Guest post by Francisco Aragón
Over a year ago, in Latino Poetry Review’s inaugural issue, it was Eric Murphy Selinger’s long essay-review that lit the fuse. Sparks flew over his take on a passage in Corky Gonzales’ seminal poem, “I am Joaquín.” They surfaced mostly at Javier Huerta’s blog and Craig Santos Perez’s. When the dust settled, the following comment to Huerta, who was the first to take Selinger to task, seemed to wrap things up:
“Longtime lurker here, first-time commentator... Just wanted to express my appreciation for this discussion, which I've been following with interest for a while now. As a non-Latino reader, I also had mixed feelings about Eric Selinger's Parnassus review, and it's heartening to see him respond to criticisms in an open-minded, non-defensive manner. Javier Huerta, your eloquence and insightfulness pushes this discussion toward ever-expanding spheres of consideration. You are shedding some much-needed light on questions of culture, craft, ethnicity, and intergenerational dialogue that have been swirling around in my mind for a long time. I haven't quite seen anyone else articulate these issues with as much clarity, objectivity, and relevance as you have done here.”
This year, in Latino Poetry Review’s recently launched second issue, it’s been Steven D. Schroeder’s assessment of Richard Vargas’ McLife and American Jesus that has provided this year’s spirited discussion, especially after Vargas himself decided to pen a letter that Schroeder posted on his blog.
Barbara Jane Reyes offered the following comment to Schroeder:
“The bodily functions and body parts, which you discuss in your review, and which Vargas brings up in his letter: whereas your assessment of these brings you to the conclusion that the work is perhaps immature or 'macho,' have you considered Oscar Zeta Acosta's Brown Buffalo, which seems a fair comparison. From what I understand about Zeta Acosta, his writing openly and unrestrained about bodily functions and body parts has much more to do with the body politics of brown men and standards of beauty for brown men in the USA than it has to do with immature boy humor. Body politics seems relegated to the realm of women's writing, but I think it's totally fair to say men of color also must write against mainstream American objectification and commodification, which are both emasculating, and which are major sources of man of color rage….”
Later, Vargas himself responded at Barbara Jane Reyes’ blog, where she contributed a post of her own in the unfolding discussion:
“[M]y real question is for the LPR, and why they thought this guy was on the up and up? what statement does this make about their literary agenda? again, thank you, ms. reyes, for facilitating what i consider to be an open minded and rational approach to this subject. rvargas”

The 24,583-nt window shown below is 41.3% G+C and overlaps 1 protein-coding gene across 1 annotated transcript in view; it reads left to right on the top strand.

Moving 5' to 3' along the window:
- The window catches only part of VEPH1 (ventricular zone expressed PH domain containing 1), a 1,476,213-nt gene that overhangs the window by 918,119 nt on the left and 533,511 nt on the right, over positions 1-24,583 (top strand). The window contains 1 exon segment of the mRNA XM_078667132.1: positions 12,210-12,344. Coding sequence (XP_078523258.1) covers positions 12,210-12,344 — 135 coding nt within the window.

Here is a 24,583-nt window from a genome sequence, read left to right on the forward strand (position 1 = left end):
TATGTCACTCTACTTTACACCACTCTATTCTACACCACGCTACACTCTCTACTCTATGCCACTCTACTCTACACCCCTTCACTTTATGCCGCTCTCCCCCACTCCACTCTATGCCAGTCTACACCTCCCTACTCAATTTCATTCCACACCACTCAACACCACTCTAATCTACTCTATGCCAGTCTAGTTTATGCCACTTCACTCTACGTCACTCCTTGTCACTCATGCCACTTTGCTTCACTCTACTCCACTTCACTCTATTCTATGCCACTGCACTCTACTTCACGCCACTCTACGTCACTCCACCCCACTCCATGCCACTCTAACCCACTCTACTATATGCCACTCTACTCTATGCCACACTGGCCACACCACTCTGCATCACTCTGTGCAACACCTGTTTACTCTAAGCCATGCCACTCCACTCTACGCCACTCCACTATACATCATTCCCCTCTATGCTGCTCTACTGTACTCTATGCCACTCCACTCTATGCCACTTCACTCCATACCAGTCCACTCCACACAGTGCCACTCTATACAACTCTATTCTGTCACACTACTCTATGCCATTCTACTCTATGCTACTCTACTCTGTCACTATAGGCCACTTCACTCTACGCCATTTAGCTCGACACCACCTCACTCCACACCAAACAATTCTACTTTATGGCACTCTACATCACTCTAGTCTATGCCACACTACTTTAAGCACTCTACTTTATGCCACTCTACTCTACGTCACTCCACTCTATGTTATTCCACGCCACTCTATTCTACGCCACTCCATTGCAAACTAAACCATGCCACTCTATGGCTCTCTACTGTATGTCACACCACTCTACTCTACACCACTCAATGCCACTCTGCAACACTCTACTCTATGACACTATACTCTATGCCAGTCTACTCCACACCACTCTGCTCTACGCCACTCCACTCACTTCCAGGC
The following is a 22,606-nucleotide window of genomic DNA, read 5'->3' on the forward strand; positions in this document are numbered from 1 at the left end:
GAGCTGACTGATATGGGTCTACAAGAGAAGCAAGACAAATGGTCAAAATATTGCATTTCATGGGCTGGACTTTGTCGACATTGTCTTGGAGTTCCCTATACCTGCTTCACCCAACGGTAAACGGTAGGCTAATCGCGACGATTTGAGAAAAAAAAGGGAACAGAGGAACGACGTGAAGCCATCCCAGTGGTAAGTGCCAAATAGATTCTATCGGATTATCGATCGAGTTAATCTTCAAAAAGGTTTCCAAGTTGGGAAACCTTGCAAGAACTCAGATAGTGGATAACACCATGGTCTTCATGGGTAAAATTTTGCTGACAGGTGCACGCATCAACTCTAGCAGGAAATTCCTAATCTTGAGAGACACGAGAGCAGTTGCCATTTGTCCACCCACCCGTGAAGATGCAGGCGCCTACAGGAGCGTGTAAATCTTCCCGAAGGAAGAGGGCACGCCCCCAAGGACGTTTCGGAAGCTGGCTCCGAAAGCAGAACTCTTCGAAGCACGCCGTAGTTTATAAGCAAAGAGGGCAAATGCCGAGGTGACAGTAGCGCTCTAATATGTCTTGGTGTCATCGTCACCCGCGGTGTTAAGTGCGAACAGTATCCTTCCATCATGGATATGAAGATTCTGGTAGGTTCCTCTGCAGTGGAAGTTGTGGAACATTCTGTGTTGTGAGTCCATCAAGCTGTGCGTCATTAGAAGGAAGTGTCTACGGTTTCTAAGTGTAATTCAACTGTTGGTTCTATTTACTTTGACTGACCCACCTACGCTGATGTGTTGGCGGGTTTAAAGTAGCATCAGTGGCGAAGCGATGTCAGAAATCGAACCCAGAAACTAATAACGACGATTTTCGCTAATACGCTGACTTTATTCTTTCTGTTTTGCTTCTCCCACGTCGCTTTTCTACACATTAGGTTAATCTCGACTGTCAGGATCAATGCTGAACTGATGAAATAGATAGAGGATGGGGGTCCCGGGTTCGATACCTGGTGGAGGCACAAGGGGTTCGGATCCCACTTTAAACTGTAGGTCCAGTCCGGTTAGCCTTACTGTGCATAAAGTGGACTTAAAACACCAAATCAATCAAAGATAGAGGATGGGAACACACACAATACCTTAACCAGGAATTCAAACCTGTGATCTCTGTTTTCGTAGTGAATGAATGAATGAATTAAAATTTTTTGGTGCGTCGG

What I have found encouraging about these latest “waves” is that people have been specifically talking about seeking out, acquiring and reading Vargas’ two books. Regardless of how one might feel about Schroeder’s review, would we be talking about Vargas—two years after the latest of his books had been published—if LPR Schroeder's review hadn't appeared, or if LPR hadn't commissioned a review on Vargas to begin with? Vargas himself had this to say in his comment to Reyes:
“…i’ve always written with the belief that if everyone liked my poetry, then i was doing something wrong. i’ve been waiting for someone like schroeder to sit down and “review” me for quite a while. it was due.…”
As far as LPR thinking Schroeder was on “the up and up,” I can only offer this: A couple of years ago, I was giving a poetry reading in Saint Louis, MO. I met Schroeder there. I’d occasionally read his blog and noticed that he sometimes commented on Eduardo C. Corral’s blog. The reading took place in a micro-brewery so a small group of us stuck around for a few beers afterwards. Schroeder and I talked poetry and publishing: he was on the verge of launching Anti-. It was a cordial and engaging interaction. What I don’t recall is if I asked him then and there or if I waited until I got home. But at some point, I asked if he’d write a piece for LPR. He said Yes: I sent him Vargas’ books.
That night I also met Heather Treseler, a doctoral candidate at Notre Dame who was writing a dissertation on American poetry. I made her the same pitch I made to Schroeder; she said Yes: I sent her A Weakness for Boleros by Lidia Torres, and This Side of Skin by Deborah Parédez. It might be worth noting that neither Schroeder nor Treseler are Latino/a. To some that might matter. To LPR, it doesn’t. Vargas asks about LPR’s “literary agenda.” Here’s its mission statement:
Latino Poetry Review (LPR) publishes book reviews, essays, and interviews with an eye towards spurring inquiry and dialogue. LPR recognizes that Latino and Latina poets in the 21st century embrace, and work out of, a multitude of aesthetics. With this in mind, its critical focus is the poem and its poetics.